When a story breaks in your area of research, it’s a strange rush.
My first instinct last week is that I should say and write something about what’s going on. After all, I have spent years of my life studying this subject. I am a lowercase expert on the subject. This is what I do.
My second instinct is to withdraw into the world of my books and my magazine articles, to say that I need to think more deeply about it. And while I think that’s true, I also feel like it’s an escape. It is an excuse for the turtle, to avoid having to put a stake in the ground, to avoid the debate.
It is rare, when what you have dedicated your professional life to becomes the main news of the day. And this is only a tenth of what people who study coronaviruses, pandemics, communicable diseases have gone through all day.
And then I think about it this way: What if, instead of a should, this was half of? What if, instead of just dealing with this in the quiet of my own mind, it played out on a world stage? What if, instead of this text file and conversations in the car with my incredibly patient wife, I had to talk about this in a room full of people asking me questions and broadcasting my answers live to the world?
On one hand, Naomi Osaka feels like one huge story. It feels like a turning point in the history and practice of sports journalism. This is a vibrant athlete at the top of her game, a young woman of color whose face is on every billboard and bus stop in New York City, facing the sports-industrial complex head-on?
On the other, he’s an athlete in a sport that most Americans care about no more than three times a year.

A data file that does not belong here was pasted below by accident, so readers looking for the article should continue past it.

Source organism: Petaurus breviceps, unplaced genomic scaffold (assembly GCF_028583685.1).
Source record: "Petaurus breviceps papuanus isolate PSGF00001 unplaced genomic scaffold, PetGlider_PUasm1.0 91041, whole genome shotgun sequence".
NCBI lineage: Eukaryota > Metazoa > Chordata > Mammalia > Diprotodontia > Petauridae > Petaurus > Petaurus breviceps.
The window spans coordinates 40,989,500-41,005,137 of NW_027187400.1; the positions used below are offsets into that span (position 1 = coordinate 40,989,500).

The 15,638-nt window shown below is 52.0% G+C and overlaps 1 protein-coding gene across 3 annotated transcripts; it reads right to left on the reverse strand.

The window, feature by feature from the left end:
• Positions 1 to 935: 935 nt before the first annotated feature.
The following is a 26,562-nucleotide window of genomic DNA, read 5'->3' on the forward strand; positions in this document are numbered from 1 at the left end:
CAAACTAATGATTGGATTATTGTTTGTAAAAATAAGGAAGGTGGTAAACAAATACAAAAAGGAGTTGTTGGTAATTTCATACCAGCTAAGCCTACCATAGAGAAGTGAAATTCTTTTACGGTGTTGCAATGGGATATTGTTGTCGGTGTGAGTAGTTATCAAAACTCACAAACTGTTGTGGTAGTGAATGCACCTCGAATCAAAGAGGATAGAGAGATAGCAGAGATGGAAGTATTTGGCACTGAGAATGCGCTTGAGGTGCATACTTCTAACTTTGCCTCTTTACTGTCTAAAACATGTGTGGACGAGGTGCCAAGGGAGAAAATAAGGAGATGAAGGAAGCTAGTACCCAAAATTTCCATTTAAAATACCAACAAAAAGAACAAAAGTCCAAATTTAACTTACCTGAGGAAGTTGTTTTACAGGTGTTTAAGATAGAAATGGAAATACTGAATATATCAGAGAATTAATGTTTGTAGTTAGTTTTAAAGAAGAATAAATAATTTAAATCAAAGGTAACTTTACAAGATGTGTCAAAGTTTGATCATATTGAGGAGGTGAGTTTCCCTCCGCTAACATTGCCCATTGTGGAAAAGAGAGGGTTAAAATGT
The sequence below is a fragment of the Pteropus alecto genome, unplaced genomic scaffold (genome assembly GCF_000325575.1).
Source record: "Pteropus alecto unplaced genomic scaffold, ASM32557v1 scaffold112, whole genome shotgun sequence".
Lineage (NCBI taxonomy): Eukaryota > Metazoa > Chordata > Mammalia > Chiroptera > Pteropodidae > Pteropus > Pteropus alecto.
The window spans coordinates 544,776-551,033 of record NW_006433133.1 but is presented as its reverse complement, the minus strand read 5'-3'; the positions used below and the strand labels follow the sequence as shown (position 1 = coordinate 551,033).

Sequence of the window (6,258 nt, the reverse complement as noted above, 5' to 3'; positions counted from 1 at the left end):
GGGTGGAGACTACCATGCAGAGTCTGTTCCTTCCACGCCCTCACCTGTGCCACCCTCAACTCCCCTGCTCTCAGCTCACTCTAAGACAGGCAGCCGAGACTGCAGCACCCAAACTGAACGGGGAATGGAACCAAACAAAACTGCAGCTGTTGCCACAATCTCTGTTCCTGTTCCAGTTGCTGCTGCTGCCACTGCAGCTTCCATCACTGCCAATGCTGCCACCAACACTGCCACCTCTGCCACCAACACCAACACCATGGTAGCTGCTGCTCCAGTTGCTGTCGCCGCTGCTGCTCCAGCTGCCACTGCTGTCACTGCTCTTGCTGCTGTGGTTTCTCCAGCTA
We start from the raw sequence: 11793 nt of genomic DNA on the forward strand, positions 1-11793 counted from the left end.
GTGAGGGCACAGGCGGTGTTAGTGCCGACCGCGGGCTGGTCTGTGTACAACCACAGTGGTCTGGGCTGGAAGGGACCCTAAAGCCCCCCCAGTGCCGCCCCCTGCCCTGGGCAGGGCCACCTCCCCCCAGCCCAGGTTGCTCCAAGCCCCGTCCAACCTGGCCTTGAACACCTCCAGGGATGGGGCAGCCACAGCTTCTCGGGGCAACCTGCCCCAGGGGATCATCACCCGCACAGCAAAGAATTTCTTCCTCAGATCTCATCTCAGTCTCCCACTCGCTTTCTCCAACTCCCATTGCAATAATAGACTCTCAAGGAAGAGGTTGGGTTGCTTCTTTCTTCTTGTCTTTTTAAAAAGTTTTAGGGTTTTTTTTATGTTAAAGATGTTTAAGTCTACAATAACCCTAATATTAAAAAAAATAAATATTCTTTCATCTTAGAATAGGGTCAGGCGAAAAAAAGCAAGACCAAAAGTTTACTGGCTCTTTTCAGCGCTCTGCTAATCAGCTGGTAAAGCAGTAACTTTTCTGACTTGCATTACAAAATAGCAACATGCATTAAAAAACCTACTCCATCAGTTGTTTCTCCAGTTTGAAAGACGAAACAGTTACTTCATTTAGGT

On the one hand, I understand the argument that press conferences are less than ideal vehicles for journalist-source relations and good interviews. On the other hand, 99 percent of all sports media press conferences are harmless at worst and provide information to readers at best.
On one hand, I sympathize with the reporters working on the French Open who aren’t trying to take down Naomi Osaka but just want quotes from her so they can file their stories on time. I sympathize with the argument that everyone has things in their lives they don’t like to do, but you do them anyway because that’s what it means to be an adult in the world.
On the other hand, I have less and less patience for a world in which older white men can command a young woman of color to obey. I have little patience for a world where we claim to care about athletes beyond their game on the court, but punish a player who tries to take care of himself.
What the conversation and the commentary here are looking for are answers. A hero and a villain and a story. And the research doesn’t really offer any. What the research shows is that access to sources is an integral part of how all journalists, including sportswriters, do their jobs in the United States and has been for generations. Sports journalists see themselves as the voice of the fans, and by having access to interview players, journalists act as representatives of the fans. This is a fundamental journalistic value.
But that doesn’t get us going. These are media practices created for a time of scarcity, not plenty. These are media practices constructed by white reporters and editors that reflect an unbalanced power dynamic. These are media practices created to help reporters do their jobs and, by extension, help them and their companies make money.
This story gets to the heart of power relations in sports, the gendered nature of sports coverage, the racial nature of sports coverage, our understanding of mental health.
But, it’s also about a person in a tennis tournament…